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What You Need to Know About B2B Content Marketing

Over the past 20 years, brands have become increasingly aware of the importance of content marketing when it comes to promoting their products and services. Social media has only amplified these perceived needs, as it allows content to be quickly shared and spread across the digital ecosystem. It is no wonder that nearly 40 percent of marketers report that content marketing plays a critical role in their overall marketing strategy.

However, what many brands fail to recognize is that the strategies differ in content marketing between B2C and B2B businesses. These two types of companies have to approach their content production and promotion in slightly different ways so that they can adequately engage the right decision-makers and convert their buyers.

When people speak about content marketing, they often use a variety of common B2C strategies, such as going viral, as an example of how to engage the modern consumer. However, these strategies do not have the same impact for B2B brands and can result in lost time and wasted money.

Here is what every B2B company needs to understand about content marketing for businesses like theirs.

How do B2C and B2B content marketing differ?

Remember that at their core, business to consumer and business to business organizations differ– B2C companies focus on selling directly to customers, often through e-commerce and retail-type settings both on and offline. B2B organizations, however, tend to sell to other companies, not an individual.

With a B2B business differences in the selling cycle emerge. The often longer sales cycle of a B2B purchase requires more relationship building and more focus on content that nurtures the client through the buyer’s journey, rather than content that works to make the customer make a purchase right now.

A B2C business also only has to convince one person that a particular purchase is a good idea. 

When selling to other businesses, the entire process becomes a bit more drawn out. At a business, there generally are several people who have input regarding whether or not a particular decision is made. These people might also have different priorities. For example, the representative from the financial department will likely be most interested in budgetary information and the product’s long-term value. Other department heads might have concerns about integrations with their existing systems and processes. As a marketer, you need to identify precisely who has the authority to green-light your product or service and focus on gaining their approval.

How do I leverage B2B content marketing?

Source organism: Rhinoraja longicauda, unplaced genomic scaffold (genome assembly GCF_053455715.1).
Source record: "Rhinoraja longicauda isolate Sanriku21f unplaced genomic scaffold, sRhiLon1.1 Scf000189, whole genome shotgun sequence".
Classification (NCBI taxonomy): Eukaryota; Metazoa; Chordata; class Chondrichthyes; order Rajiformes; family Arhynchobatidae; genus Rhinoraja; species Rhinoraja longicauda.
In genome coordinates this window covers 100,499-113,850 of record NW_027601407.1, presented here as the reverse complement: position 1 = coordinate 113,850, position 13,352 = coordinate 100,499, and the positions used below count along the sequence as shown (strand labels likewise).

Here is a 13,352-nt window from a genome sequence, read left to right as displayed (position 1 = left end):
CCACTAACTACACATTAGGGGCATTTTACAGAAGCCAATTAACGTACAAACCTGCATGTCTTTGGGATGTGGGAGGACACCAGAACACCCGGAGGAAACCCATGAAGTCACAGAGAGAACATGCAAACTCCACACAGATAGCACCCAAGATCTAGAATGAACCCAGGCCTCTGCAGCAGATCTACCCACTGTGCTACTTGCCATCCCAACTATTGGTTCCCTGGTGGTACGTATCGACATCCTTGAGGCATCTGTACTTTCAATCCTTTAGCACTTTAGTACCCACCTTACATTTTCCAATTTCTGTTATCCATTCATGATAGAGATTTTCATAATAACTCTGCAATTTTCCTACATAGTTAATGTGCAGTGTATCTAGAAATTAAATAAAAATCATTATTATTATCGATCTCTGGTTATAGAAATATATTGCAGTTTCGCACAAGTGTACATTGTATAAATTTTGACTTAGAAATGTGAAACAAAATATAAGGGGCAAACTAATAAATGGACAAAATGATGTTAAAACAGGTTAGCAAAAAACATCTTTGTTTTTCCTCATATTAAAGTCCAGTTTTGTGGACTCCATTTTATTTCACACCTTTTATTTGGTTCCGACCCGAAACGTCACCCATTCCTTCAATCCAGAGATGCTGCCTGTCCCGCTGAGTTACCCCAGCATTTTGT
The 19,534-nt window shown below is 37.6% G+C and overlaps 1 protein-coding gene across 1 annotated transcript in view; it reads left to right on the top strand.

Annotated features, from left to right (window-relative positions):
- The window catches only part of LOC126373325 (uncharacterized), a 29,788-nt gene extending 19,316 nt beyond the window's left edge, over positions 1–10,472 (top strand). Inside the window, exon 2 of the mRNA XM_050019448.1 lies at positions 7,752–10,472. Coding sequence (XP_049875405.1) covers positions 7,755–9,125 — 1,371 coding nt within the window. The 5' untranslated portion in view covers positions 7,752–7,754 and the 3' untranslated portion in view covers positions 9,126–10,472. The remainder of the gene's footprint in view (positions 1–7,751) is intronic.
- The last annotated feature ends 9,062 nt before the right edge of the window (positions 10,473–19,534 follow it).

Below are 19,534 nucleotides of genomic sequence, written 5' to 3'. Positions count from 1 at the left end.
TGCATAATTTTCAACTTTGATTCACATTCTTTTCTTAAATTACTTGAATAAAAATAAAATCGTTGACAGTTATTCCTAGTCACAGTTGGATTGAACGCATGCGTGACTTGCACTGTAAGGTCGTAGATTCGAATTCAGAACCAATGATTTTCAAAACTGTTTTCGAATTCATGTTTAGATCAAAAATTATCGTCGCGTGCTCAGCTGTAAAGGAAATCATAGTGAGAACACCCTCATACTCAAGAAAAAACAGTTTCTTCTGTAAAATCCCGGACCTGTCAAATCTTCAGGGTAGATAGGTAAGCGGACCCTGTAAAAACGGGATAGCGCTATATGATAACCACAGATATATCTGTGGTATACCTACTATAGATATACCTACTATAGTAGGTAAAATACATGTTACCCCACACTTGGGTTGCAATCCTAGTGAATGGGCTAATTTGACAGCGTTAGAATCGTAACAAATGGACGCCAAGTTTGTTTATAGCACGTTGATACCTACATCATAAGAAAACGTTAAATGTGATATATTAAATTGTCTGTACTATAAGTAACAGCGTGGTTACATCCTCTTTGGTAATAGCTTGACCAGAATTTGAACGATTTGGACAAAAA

As customers progress through the buyer’s journey, different types of content is more likely to appeal to them. You need to consider not only what will help the person reading the content see the value of your organization, but you also need to help them convince the decision makers. Here are some ideas for each stage of the buyer’s journey.

Awareness Stage:
At this stage, the customer is still learning about solutions and gathering information. Therefore, informational blog posts on your website, posts and material on social media, and informational videos on YouTube can all benefit customers in this early stage. 

Consideration Stage:
Now the customer has begun to transition away from simply gathering information towards actually looking at purchasing options and beginning to weigh their choices. Particularly in the B2B cycle, this can be a long stage, as you need to coax the buyer towards making a decision to buy from you. You will likely employ email marketing, ad retargeting, more social media engagement, webinars, case studies, and other content that helps to present your brand as a unique solution for their problem.

Decision Stage:
Once the customer has gathered and compared, it’s time to make a decision. You can use content such as video product demonstrations on your website and YouTube, personal demonstrations with your sales team, or product trials.

Retention Stage:
Once the customer has made a purchase, you still want to make sure they are happy with what they bought and see your value in solving their problem. Securing recommendations and retaining repeat customers is critical for growth. Personal portals for client videos and information to get the most out of the purchase, podcasts for those using the product, and blog posts aimed at customers leveraging their purchase can all benefit B2B customers.

The marketing strategy for B2B content marketing needs to carefully take into account the buyer’s journey of your customers. If you want to build a strong content marketing strategy for your B2B organization, reach out to us at the Pollock Marketing Group to learn how we can help.